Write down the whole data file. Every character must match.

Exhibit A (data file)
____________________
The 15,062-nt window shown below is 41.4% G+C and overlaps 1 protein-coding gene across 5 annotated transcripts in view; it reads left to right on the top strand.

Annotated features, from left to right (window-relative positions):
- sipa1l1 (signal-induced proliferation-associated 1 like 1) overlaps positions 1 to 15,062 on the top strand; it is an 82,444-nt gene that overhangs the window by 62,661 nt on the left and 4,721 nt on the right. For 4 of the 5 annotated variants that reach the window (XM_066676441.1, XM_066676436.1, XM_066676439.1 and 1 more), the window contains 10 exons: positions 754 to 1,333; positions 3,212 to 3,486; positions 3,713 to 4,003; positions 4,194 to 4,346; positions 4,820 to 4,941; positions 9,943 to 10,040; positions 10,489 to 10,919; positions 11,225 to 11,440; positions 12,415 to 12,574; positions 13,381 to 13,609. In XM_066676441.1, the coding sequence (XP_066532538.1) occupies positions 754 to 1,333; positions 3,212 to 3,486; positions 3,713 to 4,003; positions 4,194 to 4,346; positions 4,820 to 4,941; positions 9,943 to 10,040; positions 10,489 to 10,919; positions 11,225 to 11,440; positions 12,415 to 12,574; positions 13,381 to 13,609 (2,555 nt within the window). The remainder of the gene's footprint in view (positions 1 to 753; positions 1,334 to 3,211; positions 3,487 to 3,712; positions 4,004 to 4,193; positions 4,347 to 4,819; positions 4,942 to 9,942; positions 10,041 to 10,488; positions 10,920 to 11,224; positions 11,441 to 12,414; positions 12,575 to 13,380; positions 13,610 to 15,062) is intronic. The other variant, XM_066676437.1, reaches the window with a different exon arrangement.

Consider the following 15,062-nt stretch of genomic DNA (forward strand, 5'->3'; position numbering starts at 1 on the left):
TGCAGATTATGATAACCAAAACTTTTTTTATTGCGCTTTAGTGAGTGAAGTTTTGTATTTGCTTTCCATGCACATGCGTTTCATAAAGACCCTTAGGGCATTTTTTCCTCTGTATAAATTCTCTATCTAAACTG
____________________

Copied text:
The 15,062-nt window shown below is 41.4% G+C and overlaps 1 protein-coding gene across 5 annotated transcripts in view; it reads left to right on the top strand.

Annotated features, from left to right (window-relative positions):
- sipa1l1 (signal-induced proliferation-associated 1 like 1) overlaps positions 1 to 15,062 on the top strand; it is an 82,444-nt gene that overhangs the window by 62,661 nt on the left and 4,721 nt on the right. For 4 of the 5 annotated variants that reach the window (XM_066676441.1, XM_066676436.1, XM_066676439.1 and 1 more), the window contains 10 exons: positions 754 to 1,333; positions 3,212 to 3,486; positions 3,713 to 4,003; positions 4,194 to 4,346; positions 4,820 to 4,941; positions 9,943 to 10,040; positions 10,489 to 10,919; positions 11,225 to 11,440; positions 12,415 to 12,574; positions 13,381 to 13,609. In XM_066676441.1, the coding sequence (XP_066532538.1) occupies positions 754 to 1,333; positions 3,212 to 3,486; positions 3,713 to 4,003; positions 4,194 to 4,346; positions 4,820 to 4,941; positions 9,943 to 10,040; positions 10,489 to 10,919; positions 11,225 to 11,440; positions 12,415 to 12,574; positions 13,381 to 13,609 (2,555 nt within the window). The remainder of the gene's footprint in view (positions 1 to 753; positions 1,334 to 3,211; positions 3,487 to 3,712; positions 4,004 to 4,193; positions 4,347 to 4,819; positions 4,942 to 9,942; positions 10,041 to 10,488; positions 10,920 to 11,224; positions 11,441 to 12,414; positions 12,575 to 13,380; positions 13,610 to 15,062) is intronic. The other variant, XM_066676437.1, reaches the window with a different exon arrangement.

Consider the following 15,062-nt stretch of genomic DNA (forward strand, 5'->3'; position numbering starts at 1 on the left):
TGCAGATTATGATAACCAAAACTTTTTTTATTGCGCTTTAGTGAGTGAAGTTTTGTATTTGCTTTCCATGCACATGCGTTTCATAAAGACCCTTAGGGCATTTTTTCCTCTGTATAAATTCTCTATCTAAACTG